Pro-Israel demonstrators gather for the “Bring Them Home Now” rally outside the Columbia University, April 26, 2024, in New York. (AP Photo/Yuki Iwamura, File)

But he is among those dismayed by the current spate of campus protests. He says they have descended into antisemitism and created an atmosphere that is unsafe for Jewish students and communities. It’s cause for concern, he says, when there is a movement which “chooses to define its tactics by things … which are intimidating, which are threatening, which clearly, clearly, clearly lead to violence.”

Calls for orderly protest have been frequent in American history, at times accompanied by a nostalgia for previous eras that can be misplaced.

“It’s a romanticism of the past that it’s actually not true. For instance, media covers Martin Luther King with a lot of love and reverence. But we know: Back then, he was presented in media as this anarchist disruptor,” Faison says. “At the end of the day, we have a really bad pattern of defaming protesters when they’re in the fight, and then celebrating protesters when they get the win or after they take the risk.”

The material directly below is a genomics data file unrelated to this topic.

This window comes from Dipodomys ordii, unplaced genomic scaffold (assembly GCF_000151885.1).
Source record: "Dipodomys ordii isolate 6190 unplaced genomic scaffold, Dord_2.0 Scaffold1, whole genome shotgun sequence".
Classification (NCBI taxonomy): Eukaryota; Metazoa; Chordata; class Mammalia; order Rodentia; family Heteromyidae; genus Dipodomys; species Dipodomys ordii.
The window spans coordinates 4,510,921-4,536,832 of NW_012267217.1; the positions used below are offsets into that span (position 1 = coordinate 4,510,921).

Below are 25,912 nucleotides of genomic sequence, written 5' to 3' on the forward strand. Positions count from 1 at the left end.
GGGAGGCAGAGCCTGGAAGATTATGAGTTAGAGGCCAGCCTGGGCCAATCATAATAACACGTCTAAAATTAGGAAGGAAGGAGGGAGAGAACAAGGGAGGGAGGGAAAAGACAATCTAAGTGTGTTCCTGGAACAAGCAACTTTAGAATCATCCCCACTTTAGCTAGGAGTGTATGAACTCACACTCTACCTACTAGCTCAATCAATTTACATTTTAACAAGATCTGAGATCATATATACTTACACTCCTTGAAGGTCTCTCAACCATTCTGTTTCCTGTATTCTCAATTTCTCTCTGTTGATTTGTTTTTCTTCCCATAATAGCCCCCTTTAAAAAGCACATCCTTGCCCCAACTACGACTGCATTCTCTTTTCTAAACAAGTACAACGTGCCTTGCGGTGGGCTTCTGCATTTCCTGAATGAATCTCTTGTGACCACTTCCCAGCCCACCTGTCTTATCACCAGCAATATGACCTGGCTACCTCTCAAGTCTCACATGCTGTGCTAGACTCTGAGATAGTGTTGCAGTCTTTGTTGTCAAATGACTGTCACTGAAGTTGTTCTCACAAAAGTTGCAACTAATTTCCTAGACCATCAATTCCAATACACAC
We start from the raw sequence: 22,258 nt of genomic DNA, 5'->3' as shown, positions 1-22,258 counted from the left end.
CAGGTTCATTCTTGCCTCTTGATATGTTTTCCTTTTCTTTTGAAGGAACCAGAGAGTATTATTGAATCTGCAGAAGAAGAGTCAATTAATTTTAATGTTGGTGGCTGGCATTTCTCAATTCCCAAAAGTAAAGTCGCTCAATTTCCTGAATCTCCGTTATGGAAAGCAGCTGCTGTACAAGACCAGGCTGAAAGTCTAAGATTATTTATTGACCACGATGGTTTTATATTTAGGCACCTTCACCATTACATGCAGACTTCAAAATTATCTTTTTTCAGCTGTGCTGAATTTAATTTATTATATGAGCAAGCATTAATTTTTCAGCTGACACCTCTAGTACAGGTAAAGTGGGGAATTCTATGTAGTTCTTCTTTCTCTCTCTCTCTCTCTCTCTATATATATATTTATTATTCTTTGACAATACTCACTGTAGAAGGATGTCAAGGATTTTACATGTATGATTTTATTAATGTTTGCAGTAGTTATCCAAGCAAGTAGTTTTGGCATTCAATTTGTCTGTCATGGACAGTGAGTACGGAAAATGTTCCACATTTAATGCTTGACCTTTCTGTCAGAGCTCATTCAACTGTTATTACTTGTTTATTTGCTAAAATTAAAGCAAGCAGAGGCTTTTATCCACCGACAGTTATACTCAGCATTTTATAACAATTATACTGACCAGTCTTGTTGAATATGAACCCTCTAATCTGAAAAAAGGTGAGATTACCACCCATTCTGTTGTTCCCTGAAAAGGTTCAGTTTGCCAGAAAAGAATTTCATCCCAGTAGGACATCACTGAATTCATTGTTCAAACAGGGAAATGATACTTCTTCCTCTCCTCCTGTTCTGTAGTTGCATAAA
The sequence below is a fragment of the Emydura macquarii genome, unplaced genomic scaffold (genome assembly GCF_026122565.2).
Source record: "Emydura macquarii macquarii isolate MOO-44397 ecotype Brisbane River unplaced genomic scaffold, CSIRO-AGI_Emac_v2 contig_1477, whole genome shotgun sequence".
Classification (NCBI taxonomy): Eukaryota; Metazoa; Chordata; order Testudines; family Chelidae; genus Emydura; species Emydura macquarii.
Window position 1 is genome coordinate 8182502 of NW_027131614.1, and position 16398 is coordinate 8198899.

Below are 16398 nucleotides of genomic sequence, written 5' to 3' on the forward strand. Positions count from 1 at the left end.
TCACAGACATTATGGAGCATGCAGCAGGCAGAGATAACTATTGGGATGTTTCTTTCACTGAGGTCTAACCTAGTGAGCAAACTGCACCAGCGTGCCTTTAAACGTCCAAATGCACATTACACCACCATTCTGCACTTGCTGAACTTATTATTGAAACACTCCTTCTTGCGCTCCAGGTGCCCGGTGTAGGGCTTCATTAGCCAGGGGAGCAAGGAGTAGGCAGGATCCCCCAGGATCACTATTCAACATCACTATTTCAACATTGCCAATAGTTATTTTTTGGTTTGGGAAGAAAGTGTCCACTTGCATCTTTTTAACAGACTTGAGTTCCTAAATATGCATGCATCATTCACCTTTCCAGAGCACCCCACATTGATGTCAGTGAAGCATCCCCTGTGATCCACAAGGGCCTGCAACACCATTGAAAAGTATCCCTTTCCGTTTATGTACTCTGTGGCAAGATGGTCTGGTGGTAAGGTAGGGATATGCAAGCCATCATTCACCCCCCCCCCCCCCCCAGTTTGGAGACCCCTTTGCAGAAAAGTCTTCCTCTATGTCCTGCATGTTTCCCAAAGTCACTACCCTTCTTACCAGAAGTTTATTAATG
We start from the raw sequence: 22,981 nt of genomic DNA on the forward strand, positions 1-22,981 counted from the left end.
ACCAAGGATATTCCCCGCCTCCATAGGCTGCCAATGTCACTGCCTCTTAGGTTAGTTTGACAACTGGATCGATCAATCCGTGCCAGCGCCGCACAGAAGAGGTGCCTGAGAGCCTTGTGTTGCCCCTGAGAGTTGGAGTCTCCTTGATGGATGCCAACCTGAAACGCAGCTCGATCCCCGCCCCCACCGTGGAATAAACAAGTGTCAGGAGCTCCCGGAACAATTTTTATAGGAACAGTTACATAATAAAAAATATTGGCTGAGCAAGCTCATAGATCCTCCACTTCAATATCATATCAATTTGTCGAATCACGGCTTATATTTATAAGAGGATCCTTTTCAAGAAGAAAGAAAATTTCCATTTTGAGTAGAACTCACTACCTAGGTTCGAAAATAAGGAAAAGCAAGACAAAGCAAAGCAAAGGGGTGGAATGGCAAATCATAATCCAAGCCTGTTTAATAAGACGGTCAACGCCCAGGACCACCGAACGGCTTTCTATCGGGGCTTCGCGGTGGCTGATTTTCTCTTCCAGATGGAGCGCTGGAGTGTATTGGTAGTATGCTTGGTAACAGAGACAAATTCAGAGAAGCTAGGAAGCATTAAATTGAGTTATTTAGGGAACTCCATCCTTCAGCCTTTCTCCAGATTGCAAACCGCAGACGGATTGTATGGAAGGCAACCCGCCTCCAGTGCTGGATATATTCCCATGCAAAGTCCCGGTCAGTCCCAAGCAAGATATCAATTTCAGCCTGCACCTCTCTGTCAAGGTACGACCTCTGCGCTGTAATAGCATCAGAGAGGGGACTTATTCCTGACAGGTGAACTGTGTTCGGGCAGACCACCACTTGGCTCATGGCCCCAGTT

It’s a sort of “ideological appropriation” when people who were considered radical or crazy at the time of their protests are later considered “on the right side of history,” says Charles McKinney, associate professor of history at Rhodes College, who studies the Civil Rights Movement. “The state’s role then is to incorporate those values while being ambivalent about the process in which those values were incorporated into the nation.”

It reinforces the idea that the power of protest isn’t necessarily in convincing people in the present, but in impacting the conversations in the culture. The most potent of American history’s protests — from the Boston Tea Party in 1773 on down — resonated far beyond their eras and, with their enduring notoriety, succeeded.

“It works, right?” says Robert Widell, Jr., associate professor of history at the University of Rhode Island, who has studied political movements. “It’s effective in, at the very least, altering the terms of debate and changing the way that people think about a particular issue or a set of issues, or just putting it in people’s brains that something is happening here.”

Associated Press journalist Teresa Crawford contributed to this report from Chicago.